Other electric alternatives to the Tesla Model Y, including the Ford Mustang Mach-E, BMW iX3, Hyundai Ioniq 5, VW ID.4 and more, will offer similar fuel costs, but a number of these are cheaper to buy yet offer similar if not greater interior space. The Skoda Enyaq iV remains our favourite electric family SUV for anyone looking to keep purchase costs down, as well as running costs. Having said that, by any standard the Tesla is still very fair value for a premium car with so much standard equipment and technology, not to mention a long driving range and great family practicality.

Teslas have historically held their value extremely well, and if high demand for the Tesla Model 3 is anything to go by, used examples of the Model Y will lose value slowly and sell easily.

Reliability

Tesla Model Y (2022-present) Expert Review

The Tesla Model Y's powertrain should prove reliable. Electric cars are statistically a lot more reliable than petrol or diesel since they have far fewer moving parts. However, Tesla does have a rather hit-and-miss record for build quality. The 2021 Driver Power survey found that owners loved the performance, tech and low running costs, but 42.6% of respondents reported an issue with the build quality of their car. The Tesla Model 3 – with which the Tesla Model Y shares many components – came a middling 5th out of eight electric cars included in the 2021 What Car? used car reliability survey’s electric car category. Many of the issues were with trim or software, very few of which made the car undriveable.

It’s worth pointing out that there are fewer Tesla service centres than there are dealers for most other major manufacturers, so you may have to travel further for a repair.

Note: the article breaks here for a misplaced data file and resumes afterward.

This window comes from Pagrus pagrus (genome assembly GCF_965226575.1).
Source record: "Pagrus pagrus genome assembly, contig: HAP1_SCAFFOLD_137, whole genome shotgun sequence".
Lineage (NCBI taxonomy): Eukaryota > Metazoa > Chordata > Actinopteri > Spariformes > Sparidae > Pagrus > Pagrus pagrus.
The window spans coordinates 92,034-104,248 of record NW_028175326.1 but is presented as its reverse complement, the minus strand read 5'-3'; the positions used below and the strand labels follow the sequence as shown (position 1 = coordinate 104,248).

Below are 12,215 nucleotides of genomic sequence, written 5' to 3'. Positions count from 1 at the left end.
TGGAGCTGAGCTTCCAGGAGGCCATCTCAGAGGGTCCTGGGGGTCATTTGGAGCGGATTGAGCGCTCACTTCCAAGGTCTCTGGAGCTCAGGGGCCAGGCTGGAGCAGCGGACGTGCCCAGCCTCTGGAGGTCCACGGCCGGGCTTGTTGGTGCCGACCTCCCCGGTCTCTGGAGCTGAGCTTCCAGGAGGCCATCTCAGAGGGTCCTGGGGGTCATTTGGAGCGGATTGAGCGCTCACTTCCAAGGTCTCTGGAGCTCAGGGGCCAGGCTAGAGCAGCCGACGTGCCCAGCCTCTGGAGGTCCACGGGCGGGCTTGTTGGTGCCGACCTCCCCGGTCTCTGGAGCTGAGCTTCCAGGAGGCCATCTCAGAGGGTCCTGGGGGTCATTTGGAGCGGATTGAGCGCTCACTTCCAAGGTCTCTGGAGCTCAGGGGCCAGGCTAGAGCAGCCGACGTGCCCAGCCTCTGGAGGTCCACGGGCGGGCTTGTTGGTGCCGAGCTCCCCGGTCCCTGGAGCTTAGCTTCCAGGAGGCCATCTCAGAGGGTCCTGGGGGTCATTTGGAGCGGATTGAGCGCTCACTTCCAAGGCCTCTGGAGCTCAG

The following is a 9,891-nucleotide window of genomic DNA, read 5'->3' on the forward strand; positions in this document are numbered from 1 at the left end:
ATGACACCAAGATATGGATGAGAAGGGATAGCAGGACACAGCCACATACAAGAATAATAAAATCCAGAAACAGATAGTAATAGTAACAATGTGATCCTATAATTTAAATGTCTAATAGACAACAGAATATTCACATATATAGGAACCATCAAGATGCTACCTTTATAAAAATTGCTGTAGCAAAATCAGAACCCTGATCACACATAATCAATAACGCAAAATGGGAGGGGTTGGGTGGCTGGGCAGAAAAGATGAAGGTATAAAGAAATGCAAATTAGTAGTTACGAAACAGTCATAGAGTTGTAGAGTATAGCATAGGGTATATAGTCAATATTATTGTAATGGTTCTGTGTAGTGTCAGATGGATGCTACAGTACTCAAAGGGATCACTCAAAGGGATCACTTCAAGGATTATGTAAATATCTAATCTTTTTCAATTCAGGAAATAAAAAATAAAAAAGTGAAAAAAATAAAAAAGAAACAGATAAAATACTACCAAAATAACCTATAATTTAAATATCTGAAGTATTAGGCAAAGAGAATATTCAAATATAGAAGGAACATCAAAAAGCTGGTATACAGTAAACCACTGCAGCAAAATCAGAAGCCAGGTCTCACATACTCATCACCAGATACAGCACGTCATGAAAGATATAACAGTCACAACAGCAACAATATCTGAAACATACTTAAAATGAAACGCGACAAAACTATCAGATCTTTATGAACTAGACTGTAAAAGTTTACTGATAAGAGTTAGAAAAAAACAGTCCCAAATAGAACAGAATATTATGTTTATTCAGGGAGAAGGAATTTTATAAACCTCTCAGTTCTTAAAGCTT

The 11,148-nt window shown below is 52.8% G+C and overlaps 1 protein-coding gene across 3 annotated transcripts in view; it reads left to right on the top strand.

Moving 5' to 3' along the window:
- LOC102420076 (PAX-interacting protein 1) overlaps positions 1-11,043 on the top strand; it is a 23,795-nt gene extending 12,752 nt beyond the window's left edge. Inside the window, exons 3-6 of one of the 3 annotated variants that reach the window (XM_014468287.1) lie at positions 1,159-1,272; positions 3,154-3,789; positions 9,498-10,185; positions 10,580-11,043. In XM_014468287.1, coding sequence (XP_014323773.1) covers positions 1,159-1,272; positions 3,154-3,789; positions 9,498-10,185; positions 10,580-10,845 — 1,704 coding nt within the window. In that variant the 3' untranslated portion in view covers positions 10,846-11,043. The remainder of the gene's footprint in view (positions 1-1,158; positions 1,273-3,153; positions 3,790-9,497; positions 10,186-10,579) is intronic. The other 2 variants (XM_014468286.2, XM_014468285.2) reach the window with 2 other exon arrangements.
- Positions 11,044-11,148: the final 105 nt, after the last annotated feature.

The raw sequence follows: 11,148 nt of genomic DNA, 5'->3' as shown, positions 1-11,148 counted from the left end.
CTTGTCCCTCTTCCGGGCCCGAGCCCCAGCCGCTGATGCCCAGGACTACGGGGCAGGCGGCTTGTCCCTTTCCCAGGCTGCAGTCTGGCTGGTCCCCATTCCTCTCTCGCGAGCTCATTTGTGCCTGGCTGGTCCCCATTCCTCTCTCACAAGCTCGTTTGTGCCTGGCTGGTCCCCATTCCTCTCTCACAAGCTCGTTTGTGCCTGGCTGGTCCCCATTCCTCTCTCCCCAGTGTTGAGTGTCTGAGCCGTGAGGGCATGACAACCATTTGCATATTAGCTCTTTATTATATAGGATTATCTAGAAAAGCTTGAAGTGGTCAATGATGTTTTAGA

The CarGurus Verdict

Tesla Model Y (2022-present) Expert Review

If you can live with the ride comfort, the Tesla Model Y is a brilliant electric family car; spacious, confident to drive and stuffed with technology. It’s also competitively priced next to other rapid, premium electric SUVs, promises to hold its value better than most, and will be one of the best touring EVs thanks to the rapid charging speeds and access to the excellent Tesla Supercharger network.

There are cheaper electric alternatives that offer similar driving range – look to the Skoda Enyaq iV, VW ID.4 and Ford Mustang Mach-E - and there are rivals in a similar price arena that are more fun to drive and have a classier finish, such as the BMW iX3 and Jaguar I-Pace. In short, Tesla is no longer the default option that it might have been until recently. But, it is still one of the most comprehensive pure electric family SUVs out there, and should be near the top of the shortlist if you’re considering an EV in this price range.

Updated by Vicky Parrott

What's your take on the Tesla Model Y (2022- )?